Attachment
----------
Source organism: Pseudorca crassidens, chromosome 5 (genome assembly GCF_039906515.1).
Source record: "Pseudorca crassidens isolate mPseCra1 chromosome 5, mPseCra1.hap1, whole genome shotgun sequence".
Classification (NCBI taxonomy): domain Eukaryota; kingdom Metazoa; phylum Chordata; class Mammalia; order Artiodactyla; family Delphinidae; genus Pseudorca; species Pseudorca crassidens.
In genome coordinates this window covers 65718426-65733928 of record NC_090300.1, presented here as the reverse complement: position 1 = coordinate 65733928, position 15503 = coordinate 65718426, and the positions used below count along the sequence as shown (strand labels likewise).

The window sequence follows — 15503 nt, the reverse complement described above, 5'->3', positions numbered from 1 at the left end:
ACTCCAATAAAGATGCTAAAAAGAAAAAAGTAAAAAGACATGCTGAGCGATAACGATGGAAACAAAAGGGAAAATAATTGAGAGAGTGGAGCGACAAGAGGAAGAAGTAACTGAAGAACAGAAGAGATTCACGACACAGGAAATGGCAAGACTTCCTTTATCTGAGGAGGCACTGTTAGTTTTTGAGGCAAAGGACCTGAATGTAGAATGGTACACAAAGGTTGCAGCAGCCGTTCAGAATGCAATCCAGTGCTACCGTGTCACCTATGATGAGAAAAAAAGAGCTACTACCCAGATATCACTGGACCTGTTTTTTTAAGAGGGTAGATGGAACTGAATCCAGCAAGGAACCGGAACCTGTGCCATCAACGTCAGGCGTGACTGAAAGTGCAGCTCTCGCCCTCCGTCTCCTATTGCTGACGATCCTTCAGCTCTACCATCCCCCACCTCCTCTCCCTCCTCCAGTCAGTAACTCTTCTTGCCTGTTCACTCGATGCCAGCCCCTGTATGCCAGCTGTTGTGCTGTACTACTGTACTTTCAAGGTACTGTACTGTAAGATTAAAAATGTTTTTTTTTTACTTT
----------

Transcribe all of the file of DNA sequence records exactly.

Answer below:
Source organism: Pseudorca crassidens, chromosome 5 (genome assembly GCF_039906515.1).
Source record: "Pseudorca crassidens isolate mPseCra1 chromosome 5, mPseCra1.hap1, whole genome shotgun sequence".
Classification (NCBI taxonomy): domain Eukaryota; kingdom Metazoa; phylum Chordata; class Mammalia; order Artiodactyla; family Delphinidae; genus Pseudorca; species Pseudorca crassidens.
In genome coordinates this window covers 65718426-65733928 of record NC_090300.1, presented here as the reverse complement: position 1 = coordinate 65733928, position 15503 = coordinate 65718426, and the positions used below count along the sequence as shown (strand labels likewise).

The window sequence follows — 15503 nt, the reverse complement described above, 5'->3', positions numbered from 1 at the left end:
ACTCCAATAAAGATGCTAAAAAGAAAAAAGTAAAAAGACATGCTGAGCGATAACGATGGAAACAAAAGGGAAAATAATTGAGAGAGTGGAGCGACAAGAGGAAGAAGTAACTGAAGAACAGAAGAGATTCACGACACAGGAAATGGCAAGACTTCCTTTATCTGAGGAGGCACTGTTAGTTTTTGAGGCAAAGGACCTGAATGTAGAATGGTACACAAAGGTTGCAGCAGCCGTTCAGAATGCAATCCAGTGCTACCGTGTCACCTATGATGAGAAAAAAAGAGCTACTACCCAGATATCACTGGACCTGTTTTTTTAAGAGGGTAGATGGAACTGAATCCAGCAAGGAACCGGAACCTGTGCCATCAACGTCAGGCGTGACTGAAAGTGCAGCTCTCGCCCTCCGTCTCCTATTGCTGACGATCCTTCAGCTCTACCATCCCCCACCTCCTCTCCCTCCTCCAGTCAGTAACTCTTCTTGCCTGTTCACTCGATGCCAGCCCCTGTATGCCAGCTGTTGTGCTGTACTACTGTACTTTCAAGGTACTGTACTGTAAGATTAAAAATGTTTTTTTTTTACTTT